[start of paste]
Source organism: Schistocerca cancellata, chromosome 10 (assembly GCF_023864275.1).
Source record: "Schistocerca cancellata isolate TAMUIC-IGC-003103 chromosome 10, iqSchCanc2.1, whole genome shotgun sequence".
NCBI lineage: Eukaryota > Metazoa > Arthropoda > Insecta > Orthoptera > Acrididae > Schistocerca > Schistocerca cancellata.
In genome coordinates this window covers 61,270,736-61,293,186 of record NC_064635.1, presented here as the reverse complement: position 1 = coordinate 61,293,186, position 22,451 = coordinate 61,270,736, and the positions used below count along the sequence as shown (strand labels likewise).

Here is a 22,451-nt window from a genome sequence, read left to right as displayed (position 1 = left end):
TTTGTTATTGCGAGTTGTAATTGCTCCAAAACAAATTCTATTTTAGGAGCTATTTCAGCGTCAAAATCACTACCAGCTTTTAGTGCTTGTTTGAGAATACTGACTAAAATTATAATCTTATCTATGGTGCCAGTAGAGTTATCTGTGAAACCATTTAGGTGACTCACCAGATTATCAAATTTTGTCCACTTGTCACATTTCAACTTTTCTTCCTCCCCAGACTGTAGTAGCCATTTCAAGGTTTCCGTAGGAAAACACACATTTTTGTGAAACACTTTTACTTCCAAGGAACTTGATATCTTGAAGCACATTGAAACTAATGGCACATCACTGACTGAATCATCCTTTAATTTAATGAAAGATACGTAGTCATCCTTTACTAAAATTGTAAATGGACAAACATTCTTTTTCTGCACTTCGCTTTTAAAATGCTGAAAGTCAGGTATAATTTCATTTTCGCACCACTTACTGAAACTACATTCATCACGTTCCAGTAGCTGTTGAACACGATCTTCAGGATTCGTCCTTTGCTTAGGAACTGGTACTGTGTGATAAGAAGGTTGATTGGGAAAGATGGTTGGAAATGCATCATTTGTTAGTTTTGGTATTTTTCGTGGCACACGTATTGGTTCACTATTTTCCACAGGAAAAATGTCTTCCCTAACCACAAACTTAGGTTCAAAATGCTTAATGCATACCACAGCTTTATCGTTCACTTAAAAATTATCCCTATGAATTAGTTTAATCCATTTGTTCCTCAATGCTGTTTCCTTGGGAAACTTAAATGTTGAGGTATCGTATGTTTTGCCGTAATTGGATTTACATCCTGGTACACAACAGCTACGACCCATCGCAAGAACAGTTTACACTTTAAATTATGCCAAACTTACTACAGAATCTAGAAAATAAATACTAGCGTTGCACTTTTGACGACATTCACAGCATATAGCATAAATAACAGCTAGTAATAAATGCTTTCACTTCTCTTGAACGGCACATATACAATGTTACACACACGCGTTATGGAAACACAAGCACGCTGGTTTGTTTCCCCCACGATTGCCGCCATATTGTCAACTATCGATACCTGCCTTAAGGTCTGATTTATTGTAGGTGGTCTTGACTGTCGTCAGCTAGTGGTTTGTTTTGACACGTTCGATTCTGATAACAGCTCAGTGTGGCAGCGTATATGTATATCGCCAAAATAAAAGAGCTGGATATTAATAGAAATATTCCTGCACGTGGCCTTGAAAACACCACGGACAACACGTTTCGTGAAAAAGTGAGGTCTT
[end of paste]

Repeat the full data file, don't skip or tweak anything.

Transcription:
Source organism: Schistocerca cancellata, chromosome 10 (assembly GCF_023864275.1).
Source record: "Schistocerca cancellata isolate TAMUIC-IGC-003103 chromosome 10, iqSchCanc2.1, whole genome shotgun sequence".
NCBI lineage: Eukaryota > Metazoa > Arthropoda > Insecta > Orthoptera > Acrididae > Schistocerca > Schistocerca cancellata.
In genome coordinates this window covers 61,270,736-61,293,186 of record NC_064635.1, presented here as the reverse complement: position 1 = coordinate 61,293,186, position 22,451 = coordinate 61,270,736, and the positions used below count along the sequence as shown (strand labels likewise).

Here is a 22,451-nt window from a genome sequence, read left to right as displayed (position 1 = left end):
TTTGTTATTGCGAGTTGTAATTGCTCCAAAACAAATTCTATTTTAGGAGCTATTTCAGCGTCAAAATCACTACCAGCTTTTAGTGCTTGTTTGAGAATACTGACTAAAATTATAATCTTATCTATGGTGCCAGTAGAGTTATCTGTGAAACCATTTAGGTGACTCACCAGATTATCAAATTTTGTCCACTTGTCACATTTCAACTTTTCTTCCTCCCCAGACTGTAGTAGCCATTTCAAGGTTTCCGTAGGAAAACACACATTTTTGTGAAACACTTTTACTTCCAAGGAACTTGATATCTTGAAGCACATTGAAACTAATGGCACATCACTGACTGAATCATCCTTTAATTTAATGAAAGATACGTAGTCATCCTTTACTAAAATTGTAAATGGACAAACATTCTTTTTCTGCACTTCGCTTTTAAAATGCTGAAAGTCAGGTATAATTTCATTTTCGCACCACTTACTGAAACTACATTCATCACGTTCCAGTAGCTGTTGAACACGATCTTCAGGATTCGTCCTTTGCTTAGGAACTGGTACTGTGTGATAAGAAGGTTGATTGGGAAAGATGGTTGGAAATGCATCATTTGTTAGTTTTGGTATTTTTCGTGGCACACGTATTGGTTCACTATTTTCCACAGGAAAAATGTCTTCCCTAACCACAAACTTAGGTTCAAAATGCTTAATGCATACCACAGCTTTATCGTTCACTTAAAAATTATCCCTATGAATTAGTTTAATCCATTTGTTCCTCAATGCTGTTTCCTTGGGAAACTTAAATGTTGAGGTATCGTATGTTTTGCCGTAATTGGATTTACATCCTGGTACACAACAGCTACGACCCATCGCAAGAACAGTTTACACTTTAAATTATGCCAAACTTACTACAGAATCTAGAAAATAAATACTAGCGTTGCACTTTTGACGACATTCACAGCATATAGCATAAATAACAGCTAGTAATAAATGCTTTCACTTCTCTTGAACGGCACATATACAATGTTACACACACGCGTTATGGAAACACAAGCACGCTGGTTTGTTTCCCCCACGATTGCCGCCATATTGTCAACTATCGATACCTGCCTTAAGGTCTGATTTATTGTAGGTGGTCTTGACTGTCGTCAGCTAGTGGTTTGTTTTGACACGTTCGATTCTGATAACAGCTCAGTGTGGCAGCGTATATGTATATCGCCAAAATAAAAGAGCTGGATATTAATAGAAATATTCCTGCACGTGGCCTTGAAAACACCACGGACAACACGTTTCGTGAAAAAGTGAGGTCTT